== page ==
Dana: From my perspective, traditional online dating platforms have the potential to reinforce the cultural norms that are the root of gender based violence. For example, when a user is given the opportunity to "shop for dates" solely based on appearances, the narrative of entitlement, objectification and ownership over women's bodies is reinforced.

Susie: Totally. This is something we've always felt too, and why we've worked to dismantle the "shopping for humans" dynamic with Siren. Beyond the superficiality of these initial interactions...how do you think these dynamics are playing out once people have matched with someone, or decide to meet in person?

Dana: Gender-based violence preys on vulnerabilities. Most survivors I've worked with are some of the strongest people I've ever met. However with forced isolation and oppressive threats, even the strongest person can be left feeling vulnerable. When dating online, people let their guards down easier and faster, oftentimes putting themselves in vulnerable situations they wouldn't normally be in with someone they've just met. With the prevalence of sharing intimate photos, people may be offering their date additional tools for abusive harassment.

Also, gender-based violence thrives on the idea of the "perfect date". People who become abusive in their relationships often start out as that perfect (too perfect!) person that will pour on the charm, thick. Online dating offers a platform to create a persona of perfection, including only the most flattering information. And with less early-on, face-to-face interactions, someone is less likely to be able to listen to instincts before falling hard for someone.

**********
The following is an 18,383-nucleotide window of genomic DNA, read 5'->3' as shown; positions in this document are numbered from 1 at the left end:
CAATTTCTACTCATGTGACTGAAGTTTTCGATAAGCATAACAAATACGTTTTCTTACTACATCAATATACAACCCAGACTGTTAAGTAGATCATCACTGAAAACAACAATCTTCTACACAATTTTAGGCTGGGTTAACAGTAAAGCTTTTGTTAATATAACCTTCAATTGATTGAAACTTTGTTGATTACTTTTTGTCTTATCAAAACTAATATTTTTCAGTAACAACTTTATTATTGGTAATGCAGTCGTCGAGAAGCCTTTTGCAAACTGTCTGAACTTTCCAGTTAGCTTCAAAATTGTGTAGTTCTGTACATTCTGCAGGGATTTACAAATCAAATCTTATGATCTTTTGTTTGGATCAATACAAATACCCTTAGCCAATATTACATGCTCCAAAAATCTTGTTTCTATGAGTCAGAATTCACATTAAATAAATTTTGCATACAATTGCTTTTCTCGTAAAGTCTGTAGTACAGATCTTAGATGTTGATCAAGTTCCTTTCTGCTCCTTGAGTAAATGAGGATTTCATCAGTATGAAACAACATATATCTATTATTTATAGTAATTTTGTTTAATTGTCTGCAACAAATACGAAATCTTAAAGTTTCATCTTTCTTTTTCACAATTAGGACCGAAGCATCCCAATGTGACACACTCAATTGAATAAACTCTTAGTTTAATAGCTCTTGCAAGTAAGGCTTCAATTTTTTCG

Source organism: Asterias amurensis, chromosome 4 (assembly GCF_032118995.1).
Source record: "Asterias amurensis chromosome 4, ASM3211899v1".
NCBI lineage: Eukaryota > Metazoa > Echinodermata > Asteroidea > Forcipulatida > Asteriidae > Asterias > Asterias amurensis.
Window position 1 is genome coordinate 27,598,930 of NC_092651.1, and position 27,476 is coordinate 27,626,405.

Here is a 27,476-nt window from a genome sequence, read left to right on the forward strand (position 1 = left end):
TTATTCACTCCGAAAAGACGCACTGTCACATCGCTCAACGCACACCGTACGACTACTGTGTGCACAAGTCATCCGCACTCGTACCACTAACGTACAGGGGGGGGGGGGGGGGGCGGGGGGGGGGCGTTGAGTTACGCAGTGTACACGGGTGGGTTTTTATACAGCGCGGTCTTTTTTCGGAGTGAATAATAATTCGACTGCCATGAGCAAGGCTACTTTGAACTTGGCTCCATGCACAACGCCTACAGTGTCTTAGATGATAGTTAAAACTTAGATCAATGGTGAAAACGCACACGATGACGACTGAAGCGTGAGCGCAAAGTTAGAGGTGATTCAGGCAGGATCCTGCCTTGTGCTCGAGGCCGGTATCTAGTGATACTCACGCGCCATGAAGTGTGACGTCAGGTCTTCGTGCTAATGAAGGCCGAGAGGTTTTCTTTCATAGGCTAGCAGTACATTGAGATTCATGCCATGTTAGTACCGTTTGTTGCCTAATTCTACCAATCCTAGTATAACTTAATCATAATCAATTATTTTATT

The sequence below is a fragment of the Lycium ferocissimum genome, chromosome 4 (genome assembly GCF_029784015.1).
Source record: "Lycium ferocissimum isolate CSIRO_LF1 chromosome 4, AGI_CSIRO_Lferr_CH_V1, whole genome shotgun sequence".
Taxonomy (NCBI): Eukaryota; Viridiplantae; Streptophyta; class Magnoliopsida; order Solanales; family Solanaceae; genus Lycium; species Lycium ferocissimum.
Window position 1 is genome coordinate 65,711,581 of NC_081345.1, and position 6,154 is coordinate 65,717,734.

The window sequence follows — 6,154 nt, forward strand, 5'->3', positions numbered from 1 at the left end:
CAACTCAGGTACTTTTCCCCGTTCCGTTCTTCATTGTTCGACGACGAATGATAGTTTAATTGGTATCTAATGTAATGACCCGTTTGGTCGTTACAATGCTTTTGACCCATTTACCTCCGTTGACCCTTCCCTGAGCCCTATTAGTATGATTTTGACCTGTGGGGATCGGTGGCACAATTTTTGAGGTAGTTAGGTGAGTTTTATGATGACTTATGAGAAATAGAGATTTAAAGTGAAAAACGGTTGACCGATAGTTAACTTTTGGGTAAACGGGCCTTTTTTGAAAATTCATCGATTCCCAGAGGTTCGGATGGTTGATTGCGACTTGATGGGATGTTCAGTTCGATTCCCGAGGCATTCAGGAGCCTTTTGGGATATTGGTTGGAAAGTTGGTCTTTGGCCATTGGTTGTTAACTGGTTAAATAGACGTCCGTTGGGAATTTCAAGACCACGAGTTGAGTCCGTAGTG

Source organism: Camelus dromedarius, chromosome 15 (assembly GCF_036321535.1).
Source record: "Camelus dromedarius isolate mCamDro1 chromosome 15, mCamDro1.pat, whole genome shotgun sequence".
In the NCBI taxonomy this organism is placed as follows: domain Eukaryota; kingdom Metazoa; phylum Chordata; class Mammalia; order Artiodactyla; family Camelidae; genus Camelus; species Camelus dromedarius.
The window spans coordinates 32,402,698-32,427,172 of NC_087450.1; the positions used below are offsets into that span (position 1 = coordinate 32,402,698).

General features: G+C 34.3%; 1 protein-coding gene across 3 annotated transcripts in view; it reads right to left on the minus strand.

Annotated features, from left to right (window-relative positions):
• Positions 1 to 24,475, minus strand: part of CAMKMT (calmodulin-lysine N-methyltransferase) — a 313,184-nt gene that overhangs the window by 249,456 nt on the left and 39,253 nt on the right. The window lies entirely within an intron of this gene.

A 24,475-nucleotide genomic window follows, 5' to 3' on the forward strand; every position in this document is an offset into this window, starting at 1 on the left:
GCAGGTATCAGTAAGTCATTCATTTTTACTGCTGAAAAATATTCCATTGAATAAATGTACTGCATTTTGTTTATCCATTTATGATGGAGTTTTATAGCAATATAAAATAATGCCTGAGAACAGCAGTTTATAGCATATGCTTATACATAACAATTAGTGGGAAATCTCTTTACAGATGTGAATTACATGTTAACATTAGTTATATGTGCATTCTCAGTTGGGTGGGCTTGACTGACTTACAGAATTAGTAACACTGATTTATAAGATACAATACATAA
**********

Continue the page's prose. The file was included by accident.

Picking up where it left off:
And finally, gender-based violence relies on oppressive silence. If an abuser can make their victim feel they don't have a voice to speak in opposition, they've effectively gained control over that person. Online dating creates an environment of "crazy-making" where someone is labeled "paranoid" for speaking up and asking for safer and/or more respectful methods of getting to know each other.

Susie:This gives us a lot to chew on. How would you recommend we take a proactive stance toward prevention? Is there a way that we as individuals can safely challenge these toxic cultural dating dynamics and help change the narrative?

Dana: As I said before, I'm not suggesting that online dating is creating more violence in relationships. I believe that the larger culture of misogyny, inequality, misinformation about healthy relationships and systemic oppression continues to reinforce the use of violence in relationships. However, an essential element of prevention is the undoing of the cultural and social norms in which gender based violence thrives. And when it comes to online dating, users (both men and women) have the opportunity to change the game.

Susie: Thank you so much for your time and engaging this ongoing conversation, Dana!

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Dana's first piece for this series, a list of red flags and safety tips for online dating may be found here.